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Sullivan said of Perry's legacy: "He has held the line on government. He has created an economic engine that is the envy of the nation and has really stuck to his conservative principles and been successful doing so."
Perry's decision opens up the field to a wide swath of gubernatorial contenders. Texas Attorney General Greg Abbott is expected to seek the governorship and becomes the immediate front-runner. Spokesman Matt Hirsch said Monday that Abbott will announce his plans soon, and Abbott has said he plans to travel to many cities across the state.
Perry has been a leading voice on many social issues conservatives hold dear, including states' rights, relaxed environmental regulations, strict abortion limits and opposition to gay marriage.
An Eagle Scout, Perry urged the Boy Scouts not to accept openly gay youngsters. And the avid defender of gun rights once produced a laser-sighted pistol from his running shorts and shot a coyote while jogging in rural Austin.
Over the past decade, Texas has created a third of the net new jobs nationwide, though critics note Texas has a disproportionate percentage of hourly workers earning minimum wage or even less, according to federal employment data.
Perry also credits the state's relaxed regulatory climate and limits on civil lawsuits for job creation, though some have pointed to the consequences of little oversight, noting the West fertilizer plant explosion in April that killed 15 people was lightly regulated and even firefighters were unaware of the highly combustible chemicals inside.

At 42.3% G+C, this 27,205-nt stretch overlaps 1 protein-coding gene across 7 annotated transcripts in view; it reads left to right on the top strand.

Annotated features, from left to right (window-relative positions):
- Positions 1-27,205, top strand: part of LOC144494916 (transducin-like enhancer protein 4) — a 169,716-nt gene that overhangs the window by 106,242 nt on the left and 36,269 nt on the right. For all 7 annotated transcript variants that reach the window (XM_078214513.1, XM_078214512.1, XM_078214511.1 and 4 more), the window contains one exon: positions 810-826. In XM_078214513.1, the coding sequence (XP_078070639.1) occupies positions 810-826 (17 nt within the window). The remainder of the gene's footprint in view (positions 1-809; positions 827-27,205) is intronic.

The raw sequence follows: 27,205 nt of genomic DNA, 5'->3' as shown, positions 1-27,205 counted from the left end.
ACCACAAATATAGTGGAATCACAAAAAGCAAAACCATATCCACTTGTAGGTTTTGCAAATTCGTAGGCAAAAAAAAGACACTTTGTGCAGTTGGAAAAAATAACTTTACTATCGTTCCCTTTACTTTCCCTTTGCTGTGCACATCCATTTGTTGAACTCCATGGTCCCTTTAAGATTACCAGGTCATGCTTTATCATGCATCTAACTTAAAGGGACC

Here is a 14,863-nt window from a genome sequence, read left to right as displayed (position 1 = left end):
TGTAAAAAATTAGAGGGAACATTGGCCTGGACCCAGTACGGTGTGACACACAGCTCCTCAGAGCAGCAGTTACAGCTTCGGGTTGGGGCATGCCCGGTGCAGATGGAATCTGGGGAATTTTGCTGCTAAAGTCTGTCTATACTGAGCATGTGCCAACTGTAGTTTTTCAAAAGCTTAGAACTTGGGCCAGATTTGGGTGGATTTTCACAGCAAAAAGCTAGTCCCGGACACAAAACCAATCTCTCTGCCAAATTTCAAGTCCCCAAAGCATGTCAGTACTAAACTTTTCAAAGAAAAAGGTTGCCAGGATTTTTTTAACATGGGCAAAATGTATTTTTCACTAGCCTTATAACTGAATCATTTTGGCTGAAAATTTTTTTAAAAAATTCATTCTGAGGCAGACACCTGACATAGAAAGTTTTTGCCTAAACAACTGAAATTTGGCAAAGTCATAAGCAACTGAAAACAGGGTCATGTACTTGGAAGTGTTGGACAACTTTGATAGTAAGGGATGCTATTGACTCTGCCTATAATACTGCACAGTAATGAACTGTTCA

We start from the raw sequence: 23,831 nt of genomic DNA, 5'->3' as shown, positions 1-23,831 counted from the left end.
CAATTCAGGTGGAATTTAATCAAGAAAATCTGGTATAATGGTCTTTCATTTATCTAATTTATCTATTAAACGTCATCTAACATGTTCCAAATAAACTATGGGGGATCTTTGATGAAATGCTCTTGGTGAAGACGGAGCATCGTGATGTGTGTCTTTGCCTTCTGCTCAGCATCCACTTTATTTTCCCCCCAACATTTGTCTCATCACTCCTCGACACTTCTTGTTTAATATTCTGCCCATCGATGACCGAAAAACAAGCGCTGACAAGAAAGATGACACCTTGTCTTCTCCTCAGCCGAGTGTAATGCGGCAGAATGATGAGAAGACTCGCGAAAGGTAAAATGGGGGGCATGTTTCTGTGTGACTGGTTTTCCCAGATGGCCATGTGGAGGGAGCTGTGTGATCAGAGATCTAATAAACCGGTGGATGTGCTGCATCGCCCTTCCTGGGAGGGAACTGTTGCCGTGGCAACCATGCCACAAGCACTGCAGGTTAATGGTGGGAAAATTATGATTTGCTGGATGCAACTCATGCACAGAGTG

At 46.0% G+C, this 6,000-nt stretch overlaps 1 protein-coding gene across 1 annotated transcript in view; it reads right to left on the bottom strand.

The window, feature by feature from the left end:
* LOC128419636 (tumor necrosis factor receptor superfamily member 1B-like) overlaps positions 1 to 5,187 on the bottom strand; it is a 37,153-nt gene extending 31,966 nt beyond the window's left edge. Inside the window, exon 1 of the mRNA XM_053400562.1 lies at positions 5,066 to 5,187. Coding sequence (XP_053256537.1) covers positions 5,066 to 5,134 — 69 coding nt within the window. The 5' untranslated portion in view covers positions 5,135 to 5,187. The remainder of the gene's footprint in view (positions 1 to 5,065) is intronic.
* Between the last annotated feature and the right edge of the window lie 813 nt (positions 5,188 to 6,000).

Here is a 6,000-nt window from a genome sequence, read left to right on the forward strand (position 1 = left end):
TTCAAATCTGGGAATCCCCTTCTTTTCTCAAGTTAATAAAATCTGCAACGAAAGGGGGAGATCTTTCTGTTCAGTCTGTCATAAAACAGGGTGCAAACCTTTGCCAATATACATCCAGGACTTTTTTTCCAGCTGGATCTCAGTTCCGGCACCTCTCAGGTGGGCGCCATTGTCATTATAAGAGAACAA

Perry detractors also note that the governor opposes expanding Medicaid coverage in Texas — a centerpiece of the White House's health care reform — even though Texas has the highest rate of uninsured residents in the country.
Perry first won a seat in the Texas Legislature as a Democrat in 1984, when Texas was still reliably blue. As the state turned deeply red, Perry shifted too. Democrats have not captured a statewide office in nearly 20 years.
The opposition party insists, though, that a booming Hispanic population means it's only a matter of time before Texas switches back — a notion Perry has dismissed as a "pipe dream."
It didn't look so far-fetched last week, however, when Democratic state Sen. Wendy Davis was on her feet for 12-plus hours as Democrats used the filibuster to help block sweeping new restrictions on abortion in Texas. She became a national political sensation, prompting many supporters to urge her to run for governor.
Perry's response was swift, immediately calling lawmakers back for an extra special session. He said he was confident they'd approve the law in record time.